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Campus & Community

Family of Laie homeless man urges people to keep their distance, not make him too comfortable he won’t get the help he needs

Graphic of a man silhouetted in black against a green background with a palm tree and a sidewalk running behind the figure.

Ricky, a man who has been sleeping on the sidewalk of Kulanui Street in Laie, has been around for years, said his family, although students said they only began noticing him last semester. He slept at a bus stop in Laie for a few weeks then moved to the wall outside of the BYU–Hawaii campus. Later, when Ricky was banned from the campus, he moved to Kulanui Street where he currently stays.

Ricky’s family, who wishes to remain anonymous, said they have lived in Laie for generations. The family said they have tried to take care of Ricky, but he is not safe. The family said he has mental health and medical issues. “Please stay away from him,” a family member pleaded, “I would hate for somebody to get hurt.”

His family also said the police are called often but can’t do much because of his mental illness. Ricky's family said they are frustrated because even though the police recently arrested him and took him to the hospital for some treatment, he is back living on the sidewalk.

Kady Hawkins, a senior studying intercultural peacebuilding, said she was concerned about Ricky. “I asked around in the campus community, and nobody has any idea what his situation is. Nobody knows if he’s being taken care of. I worry and I wonder.”

Ricky’s family expressed gratitude for the kindness people in the community have shown him. They said they notice when people bring him food or bedding, but said they feel that isn’t best for them or for Ricky. “He is starting to get more comfortable,” they said and they don’t want him to stay living on the street. The family said Ricky has lodging and medications for his illnesses but refuses them.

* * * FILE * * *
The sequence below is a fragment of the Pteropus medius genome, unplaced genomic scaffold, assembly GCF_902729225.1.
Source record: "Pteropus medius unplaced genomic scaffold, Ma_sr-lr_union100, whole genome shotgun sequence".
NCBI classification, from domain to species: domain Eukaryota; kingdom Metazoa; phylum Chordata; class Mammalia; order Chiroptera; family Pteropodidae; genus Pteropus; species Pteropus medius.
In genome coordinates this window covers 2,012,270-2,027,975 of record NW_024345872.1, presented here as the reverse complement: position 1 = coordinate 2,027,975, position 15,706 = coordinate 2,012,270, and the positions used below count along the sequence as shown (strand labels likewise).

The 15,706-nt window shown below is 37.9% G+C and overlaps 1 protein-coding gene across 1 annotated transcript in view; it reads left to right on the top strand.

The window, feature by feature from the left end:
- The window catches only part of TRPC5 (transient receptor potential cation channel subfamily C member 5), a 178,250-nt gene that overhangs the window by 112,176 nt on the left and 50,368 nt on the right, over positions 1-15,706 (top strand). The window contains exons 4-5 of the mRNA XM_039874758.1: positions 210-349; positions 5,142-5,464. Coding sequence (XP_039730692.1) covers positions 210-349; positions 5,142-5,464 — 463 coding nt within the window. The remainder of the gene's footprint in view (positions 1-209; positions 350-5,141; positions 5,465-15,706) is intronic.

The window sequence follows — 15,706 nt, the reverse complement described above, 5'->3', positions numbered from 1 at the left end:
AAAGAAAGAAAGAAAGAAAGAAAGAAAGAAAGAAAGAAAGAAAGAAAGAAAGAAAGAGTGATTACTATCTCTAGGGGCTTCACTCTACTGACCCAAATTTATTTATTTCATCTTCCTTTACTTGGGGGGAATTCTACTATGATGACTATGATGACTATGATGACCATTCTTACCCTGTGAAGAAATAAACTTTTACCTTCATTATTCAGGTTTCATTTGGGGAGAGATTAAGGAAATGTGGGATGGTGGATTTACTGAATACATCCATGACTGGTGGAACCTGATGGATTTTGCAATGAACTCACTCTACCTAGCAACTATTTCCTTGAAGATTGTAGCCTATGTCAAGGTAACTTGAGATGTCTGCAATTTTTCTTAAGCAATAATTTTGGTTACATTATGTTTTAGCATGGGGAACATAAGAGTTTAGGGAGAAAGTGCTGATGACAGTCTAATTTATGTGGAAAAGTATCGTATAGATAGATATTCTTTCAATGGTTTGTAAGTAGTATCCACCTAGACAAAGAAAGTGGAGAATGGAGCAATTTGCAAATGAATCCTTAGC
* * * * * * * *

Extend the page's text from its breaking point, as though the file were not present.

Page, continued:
Brett Merrill, a clinical and disability counselor at BYUH Counseling & Disability Services, said the best way for students to show love while still staying safe is through education. “When we lack education, we tend to be more afraid and tend to demonize people. So by learning and understanding, we can have more love for someone while still staying safe,” Merrill said.

A family member said, “We feel really bad for him and want to help, but he’s physically abusive. It’s just getting worse because he’s off his meds. It just hurts us to see him like that, but we’re just worried about our safety at this point.”

Merrill compassionately acknowledged the tough situation the family is experiencing, saying “that sounds awful that that’s their reality.”

Hawkins expressed feeling a variety of emotions when she saw Ricky. “I felt sad. I think I felt mostly ashamed and guilty,” she said. Hawkins added seeing students, who are visitors to the island, worry about finding housing on Facebook was a stark contrast to seeing a local man sleeping on the sidewalk. “It felt so cruel and ironic,” she said.

Ricky’s family shared he has been involved with drugs since a young age. Merrill explained drug use can affect the brain and help induce some mental health issues. But he added those with mental health problems may use drugs as a way to cope with their issues.